Finally, it got a little more difficult. Should I stop at nine? Or should I add one more to reach the maximum votes we can cast? I've been a Hall voter since the mid-'90s, and only once, when I was much younger and less selective, did I opt for the maximum. Would voting for 10 now somehow make me an easy mark?

If I did go with 10, would I check the box next to the name of "accidental" juicer Barry Bonds or longtime suspect Roger Clemens? How about squeaky-clean first-time candidate Mike Mussina?

One could argue quite convincingly that Bonds and Clemens already were Hall of Famers before their alleged cheating began. And while circumstantial evidence is strong in Clemens' case, he actually was exonerated in a court of law. I very well might vote for one or both as early as next year. But for now, I decided to hold off to see if any new information gets presented in the next 12 months. 

Mussina? Now there's an interesting one.

The very first thing I do when perusing my Hall ballot every year is the "feel test." Does this guy "feel" like a Hall of Famer? And I must admit that, at first blush, Mussina didn't. His numbers are very good (270-153, 3.68 ERA, 2,813 K), but not one of them screams: "I'm a Hall of Famer!" He had only one 20-win season (his last, at age 39), he never won a Cy Young and he never won a title.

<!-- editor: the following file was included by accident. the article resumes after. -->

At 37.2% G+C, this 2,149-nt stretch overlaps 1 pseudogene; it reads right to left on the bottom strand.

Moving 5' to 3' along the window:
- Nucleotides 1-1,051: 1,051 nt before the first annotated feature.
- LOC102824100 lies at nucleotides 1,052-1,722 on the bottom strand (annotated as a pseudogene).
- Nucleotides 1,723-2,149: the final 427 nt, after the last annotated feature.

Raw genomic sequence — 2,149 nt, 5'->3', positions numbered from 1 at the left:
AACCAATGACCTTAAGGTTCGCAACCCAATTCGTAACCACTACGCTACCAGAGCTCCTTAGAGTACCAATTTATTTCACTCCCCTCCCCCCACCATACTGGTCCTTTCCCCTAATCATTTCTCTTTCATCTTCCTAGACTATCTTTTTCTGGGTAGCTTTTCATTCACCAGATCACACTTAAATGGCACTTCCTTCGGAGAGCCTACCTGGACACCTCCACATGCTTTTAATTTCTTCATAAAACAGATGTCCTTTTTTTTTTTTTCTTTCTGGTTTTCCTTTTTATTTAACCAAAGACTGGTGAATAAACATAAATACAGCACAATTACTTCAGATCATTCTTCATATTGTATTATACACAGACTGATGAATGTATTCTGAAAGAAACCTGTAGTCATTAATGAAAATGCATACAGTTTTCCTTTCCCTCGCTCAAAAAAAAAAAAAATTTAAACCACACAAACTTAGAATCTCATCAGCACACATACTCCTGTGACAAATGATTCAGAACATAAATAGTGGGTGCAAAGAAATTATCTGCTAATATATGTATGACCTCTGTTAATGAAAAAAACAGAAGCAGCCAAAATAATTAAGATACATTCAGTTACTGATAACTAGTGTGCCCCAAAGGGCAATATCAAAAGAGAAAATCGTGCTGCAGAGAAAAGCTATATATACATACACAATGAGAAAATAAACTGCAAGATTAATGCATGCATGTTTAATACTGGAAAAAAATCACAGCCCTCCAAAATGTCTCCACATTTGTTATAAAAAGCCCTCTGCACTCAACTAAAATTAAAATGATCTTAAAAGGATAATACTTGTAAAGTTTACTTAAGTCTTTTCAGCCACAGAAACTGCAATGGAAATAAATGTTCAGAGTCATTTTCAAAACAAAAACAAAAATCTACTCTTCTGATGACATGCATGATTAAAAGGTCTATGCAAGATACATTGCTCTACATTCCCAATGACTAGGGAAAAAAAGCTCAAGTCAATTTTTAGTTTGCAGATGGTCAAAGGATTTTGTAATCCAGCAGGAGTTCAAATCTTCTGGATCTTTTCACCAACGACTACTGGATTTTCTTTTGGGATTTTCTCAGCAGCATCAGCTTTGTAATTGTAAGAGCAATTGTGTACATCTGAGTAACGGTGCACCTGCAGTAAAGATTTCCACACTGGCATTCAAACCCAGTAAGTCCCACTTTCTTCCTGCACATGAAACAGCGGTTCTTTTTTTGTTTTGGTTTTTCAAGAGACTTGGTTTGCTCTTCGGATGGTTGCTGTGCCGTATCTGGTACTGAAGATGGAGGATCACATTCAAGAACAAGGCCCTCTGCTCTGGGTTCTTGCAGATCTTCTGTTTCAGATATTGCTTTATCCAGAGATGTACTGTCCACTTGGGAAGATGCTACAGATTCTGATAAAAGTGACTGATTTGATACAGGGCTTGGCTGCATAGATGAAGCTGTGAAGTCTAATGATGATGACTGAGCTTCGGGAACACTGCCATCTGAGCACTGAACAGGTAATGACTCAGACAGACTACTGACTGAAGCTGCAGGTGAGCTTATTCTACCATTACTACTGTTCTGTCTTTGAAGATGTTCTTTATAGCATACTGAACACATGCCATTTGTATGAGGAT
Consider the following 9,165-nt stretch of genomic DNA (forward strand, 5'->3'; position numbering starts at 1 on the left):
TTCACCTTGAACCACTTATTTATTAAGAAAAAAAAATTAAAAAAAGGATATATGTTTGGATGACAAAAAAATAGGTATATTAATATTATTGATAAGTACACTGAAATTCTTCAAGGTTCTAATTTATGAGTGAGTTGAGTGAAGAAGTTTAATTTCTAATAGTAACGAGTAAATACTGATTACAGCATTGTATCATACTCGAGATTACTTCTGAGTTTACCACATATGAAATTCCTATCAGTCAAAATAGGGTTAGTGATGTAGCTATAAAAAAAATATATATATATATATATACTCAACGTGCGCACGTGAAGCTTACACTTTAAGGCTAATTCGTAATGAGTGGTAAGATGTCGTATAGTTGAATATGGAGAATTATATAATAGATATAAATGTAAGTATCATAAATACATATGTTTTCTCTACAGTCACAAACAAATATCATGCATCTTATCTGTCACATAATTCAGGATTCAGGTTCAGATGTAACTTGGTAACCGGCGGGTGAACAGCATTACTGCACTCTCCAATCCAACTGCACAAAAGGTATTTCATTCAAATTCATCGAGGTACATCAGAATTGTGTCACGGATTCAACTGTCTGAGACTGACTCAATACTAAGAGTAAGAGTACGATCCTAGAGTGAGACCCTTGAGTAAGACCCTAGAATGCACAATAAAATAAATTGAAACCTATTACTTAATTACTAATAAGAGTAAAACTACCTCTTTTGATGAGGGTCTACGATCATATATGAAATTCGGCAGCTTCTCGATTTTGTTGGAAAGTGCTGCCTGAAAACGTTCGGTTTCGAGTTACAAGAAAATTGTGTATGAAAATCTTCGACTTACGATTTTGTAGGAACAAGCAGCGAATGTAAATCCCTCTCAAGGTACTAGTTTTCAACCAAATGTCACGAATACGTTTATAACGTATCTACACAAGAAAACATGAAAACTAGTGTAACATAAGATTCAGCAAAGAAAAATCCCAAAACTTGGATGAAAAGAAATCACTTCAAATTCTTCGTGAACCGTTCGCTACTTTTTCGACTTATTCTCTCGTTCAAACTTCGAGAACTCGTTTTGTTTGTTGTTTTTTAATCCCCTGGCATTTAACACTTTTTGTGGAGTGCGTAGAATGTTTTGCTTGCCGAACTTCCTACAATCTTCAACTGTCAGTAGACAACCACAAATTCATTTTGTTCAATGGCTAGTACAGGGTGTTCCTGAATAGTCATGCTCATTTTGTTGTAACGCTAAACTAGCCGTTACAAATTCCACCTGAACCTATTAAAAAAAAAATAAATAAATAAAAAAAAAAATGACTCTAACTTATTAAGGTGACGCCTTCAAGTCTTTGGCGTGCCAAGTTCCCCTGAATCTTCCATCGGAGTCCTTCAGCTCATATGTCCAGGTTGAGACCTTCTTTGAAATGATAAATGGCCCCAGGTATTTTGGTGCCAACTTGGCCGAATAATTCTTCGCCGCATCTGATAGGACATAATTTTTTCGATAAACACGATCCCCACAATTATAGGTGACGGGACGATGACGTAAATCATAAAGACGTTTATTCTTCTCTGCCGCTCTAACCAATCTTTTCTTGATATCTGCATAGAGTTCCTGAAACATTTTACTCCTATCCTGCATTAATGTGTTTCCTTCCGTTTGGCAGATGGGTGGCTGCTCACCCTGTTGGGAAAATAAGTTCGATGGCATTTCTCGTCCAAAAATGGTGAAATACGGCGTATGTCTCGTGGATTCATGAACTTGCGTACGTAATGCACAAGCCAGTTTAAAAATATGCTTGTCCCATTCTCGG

Then again ...

In many key sabermetrics, Mussina compares quite favorably to Glavine and comes out well ahead of Morris. He also had more wins, a lower ERA, more strikeouts and fewer walks than Morris. The more I delved into the numbers, the more I felt guilty about the prospect of voting for Morris but not for Mussina.

Then there's this: I didn't want to contribute to Mussina getting knocked off the ballot for good. If a candidate doesn't get 5% of the vote in any year, he no longer can be considered in the future. Given that it often takes years for voters to warm up to certain candidates -- Bert Blyleven was named on only 17.5% of the ballots his first year but finally made it in his 14th try -- I didn't want Mussina to go away forever.